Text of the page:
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The bamboo man

It was the artisans of Katalamara, Shankhela, village in the northeastern state of Tripura, who first introduced Bangalore-based designer Sandeep Sangaru to bamboo at the Bamboo and Cane Development Institute in Agartala.

“In 2003, while I was a faculty member at the National Institute of Design (NID), I was sent to Tripura as part of a programme to expose local artisans to contemporary designs and products to help them cope with present day markets. It was a programme designed by the NID and I spent about six weeks there,” recalls Sangaru.


Sandeep Sangaru poses with his inaugural furniture collection, titled Truss Me

While the designer introduced the artisans to contemporary designs, they opened up the world of bamboo to him. “Until then, I was an industrial designer and had worked mainly on production design in movies, using metal and wood,” he says.

Sangaru realised that people in the northeast used bamboo to make just about anything. “It is such a simple material but can be used in so many different ways,” he adds. While working with the artisans, the designer got first-hand experience working on bamboo. Impressed by the material, he began working on designs that later became part of his now widely acclaimed Truss Me collection. Launched in 2010, the “handcrafted and sustainable collection” includes chairs, bookcases and a kids collection.


Sandeep Sangaru with the artisans from Tripura

In 2004, Sangaru left NID to set up his own venture. He travelled across Kashmir, Rajasthan and Karnataka to work with local craftsmen. “Although I worked with various materials during this period, I decided to return to bamboo. As opposed to wood — such as that of the walnut tree used in Kashmir — bamboo is more sustainable, grows faster and is cheap and easy to work with,” says Sangaru. He returned to Tripura, where he lived with the artisans, to work on the Truss Me collection. With the Red Dot Best of the Best Design Award in 2009, his designs won widespread recognition.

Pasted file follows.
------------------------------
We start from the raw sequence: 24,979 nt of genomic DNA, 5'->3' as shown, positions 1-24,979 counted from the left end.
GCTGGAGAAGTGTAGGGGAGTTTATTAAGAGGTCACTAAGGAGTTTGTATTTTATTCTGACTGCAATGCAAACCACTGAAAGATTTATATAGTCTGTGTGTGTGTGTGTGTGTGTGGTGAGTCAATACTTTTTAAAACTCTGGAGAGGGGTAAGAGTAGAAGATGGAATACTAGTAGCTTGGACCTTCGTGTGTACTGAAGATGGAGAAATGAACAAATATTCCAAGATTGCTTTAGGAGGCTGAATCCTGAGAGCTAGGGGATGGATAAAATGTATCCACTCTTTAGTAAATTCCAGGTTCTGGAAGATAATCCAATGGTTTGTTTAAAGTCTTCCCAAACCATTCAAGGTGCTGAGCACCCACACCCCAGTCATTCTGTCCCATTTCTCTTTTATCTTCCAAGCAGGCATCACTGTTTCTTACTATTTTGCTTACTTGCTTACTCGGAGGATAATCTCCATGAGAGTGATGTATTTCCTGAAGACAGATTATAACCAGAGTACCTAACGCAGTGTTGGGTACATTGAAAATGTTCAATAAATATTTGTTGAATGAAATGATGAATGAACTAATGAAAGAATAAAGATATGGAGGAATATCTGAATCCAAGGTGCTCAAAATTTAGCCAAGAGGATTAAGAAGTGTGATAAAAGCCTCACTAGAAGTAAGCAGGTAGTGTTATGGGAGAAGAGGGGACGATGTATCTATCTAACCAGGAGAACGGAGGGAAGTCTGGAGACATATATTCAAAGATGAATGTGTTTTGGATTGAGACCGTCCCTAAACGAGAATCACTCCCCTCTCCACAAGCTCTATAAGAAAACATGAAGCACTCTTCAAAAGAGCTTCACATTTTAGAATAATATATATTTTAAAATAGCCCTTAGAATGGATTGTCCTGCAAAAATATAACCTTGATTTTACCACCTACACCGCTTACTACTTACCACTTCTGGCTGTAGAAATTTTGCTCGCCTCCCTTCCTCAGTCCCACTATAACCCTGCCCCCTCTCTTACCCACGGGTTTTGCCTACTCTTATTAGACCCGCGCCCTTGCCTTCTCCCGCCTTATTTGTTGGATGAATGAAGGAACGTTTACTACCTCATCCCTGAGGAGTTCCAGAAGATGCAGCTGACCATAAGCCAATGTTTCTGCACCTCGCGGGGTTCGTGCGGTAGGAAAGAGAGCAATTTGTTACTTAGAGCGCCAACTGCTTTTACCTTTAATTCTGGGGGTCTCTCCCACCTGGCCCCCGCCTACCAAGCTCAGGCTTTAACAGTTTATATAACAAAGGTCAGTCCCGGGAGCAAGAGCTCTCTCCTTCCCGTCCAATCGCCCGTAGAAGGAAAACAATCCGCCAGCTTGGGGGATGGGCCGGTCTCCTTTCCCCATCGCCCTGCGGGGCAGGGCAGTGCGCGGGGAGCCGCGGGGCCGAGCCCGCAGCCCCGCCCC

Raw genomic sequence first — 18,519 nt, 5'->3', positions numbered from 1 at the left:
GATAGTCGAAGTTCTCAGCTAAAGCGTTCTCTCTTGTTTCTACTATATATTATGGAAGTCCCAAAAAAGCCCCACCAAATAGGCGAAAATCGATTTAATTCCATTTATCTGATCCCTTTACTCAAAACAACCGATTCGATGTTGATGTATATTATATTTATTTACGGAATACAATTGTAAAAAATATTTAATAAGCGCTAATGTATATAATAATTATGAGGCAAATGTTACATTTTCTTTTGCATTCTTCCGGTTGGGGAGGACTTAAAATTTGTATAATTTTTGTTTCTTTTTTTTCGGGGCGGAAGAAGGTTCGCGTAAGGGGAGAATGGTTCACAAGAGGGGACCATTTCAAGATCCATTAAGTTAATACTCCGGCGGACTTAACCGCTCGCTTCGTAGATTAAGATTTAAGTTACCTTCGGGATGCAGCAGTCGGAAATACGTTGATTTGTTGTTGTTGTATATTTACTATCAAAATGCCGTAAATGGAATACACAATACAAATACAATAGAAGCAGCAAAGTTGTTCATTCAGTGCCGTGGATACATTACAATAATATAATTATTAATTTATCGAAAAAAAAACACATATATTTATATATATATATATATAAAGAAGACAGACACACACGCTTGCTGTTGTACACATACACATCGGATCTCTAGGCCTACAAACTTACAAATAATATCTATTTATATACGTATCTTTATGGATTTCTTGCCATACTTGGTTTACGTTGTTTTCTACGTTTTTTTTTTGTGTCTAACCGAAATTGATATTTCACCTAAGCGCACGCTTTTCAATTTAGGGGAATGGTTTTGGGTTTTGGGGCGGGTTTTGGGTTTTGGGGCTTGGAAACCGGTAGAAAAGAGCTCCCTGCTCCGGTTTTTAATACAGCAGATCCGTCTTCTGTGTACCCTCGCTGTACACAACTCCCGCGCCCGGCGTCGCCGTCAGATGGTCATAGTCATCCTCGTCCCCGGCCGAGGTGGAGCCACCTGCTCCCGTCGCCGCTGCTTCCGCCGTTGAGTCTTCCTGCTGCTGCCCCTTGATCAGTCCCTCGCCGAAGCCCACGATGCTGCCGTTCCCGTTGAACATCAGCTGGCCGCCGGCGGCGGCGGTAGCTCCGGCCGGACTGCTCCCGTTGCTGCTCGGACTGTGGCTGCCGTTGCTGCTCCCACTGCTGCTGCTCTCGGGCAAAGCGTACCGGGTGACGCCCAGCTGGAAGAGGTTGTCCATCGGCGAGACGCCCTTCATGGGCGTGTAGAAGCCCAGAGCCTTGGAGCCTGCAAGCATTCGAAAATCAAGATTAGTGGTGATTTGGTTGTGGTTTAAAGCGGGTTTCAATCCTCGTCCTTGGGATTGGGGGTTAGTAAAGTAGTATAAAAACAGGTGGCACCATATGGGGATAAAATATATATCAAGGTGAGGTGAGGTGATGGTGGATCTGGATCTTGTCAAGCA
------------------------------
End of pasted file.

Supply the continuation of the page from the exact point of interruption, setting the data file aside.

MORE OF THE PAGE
Eight artisans from Tripura continue to work with Sangaru, who is currently stationed in Bangalore. Most are from the younger generation, who may otherwise have struggled to make ends meet, and not continued this generations-old tradition.

“This is the perfect collaboration. While I handle the design bit, they utilise their skills. Although we are now in Bangalore, I plan to return to Tripura. Not all the artisans are able to leave their homes; these include mostly women who have families to tend to. It is important for me to stay with them so they are exposed and involved in all aspects of production,” says Sangaru.

Winning the British Council Award for Young Creative Entrepreneur working for social impact has helped encourage the younger generation to continue working as craftsmen. The award, as part of which Sangaru was sent to London for a week, enabled him to network with like-minded designers, and learn about the creative markets in the UK.

Sangaru, whose bamboo designs are going to be part of a retail outlet in Singapore starting December 1, plans to move to other materials soon. “I will continue to work with natural materials using traditional techniques. Currently I am working with artisans in Bangalore — we’re coming up with a range of terracotta cookware. After that, I hope to work with the artisans in Kashmir,” he concludes.  

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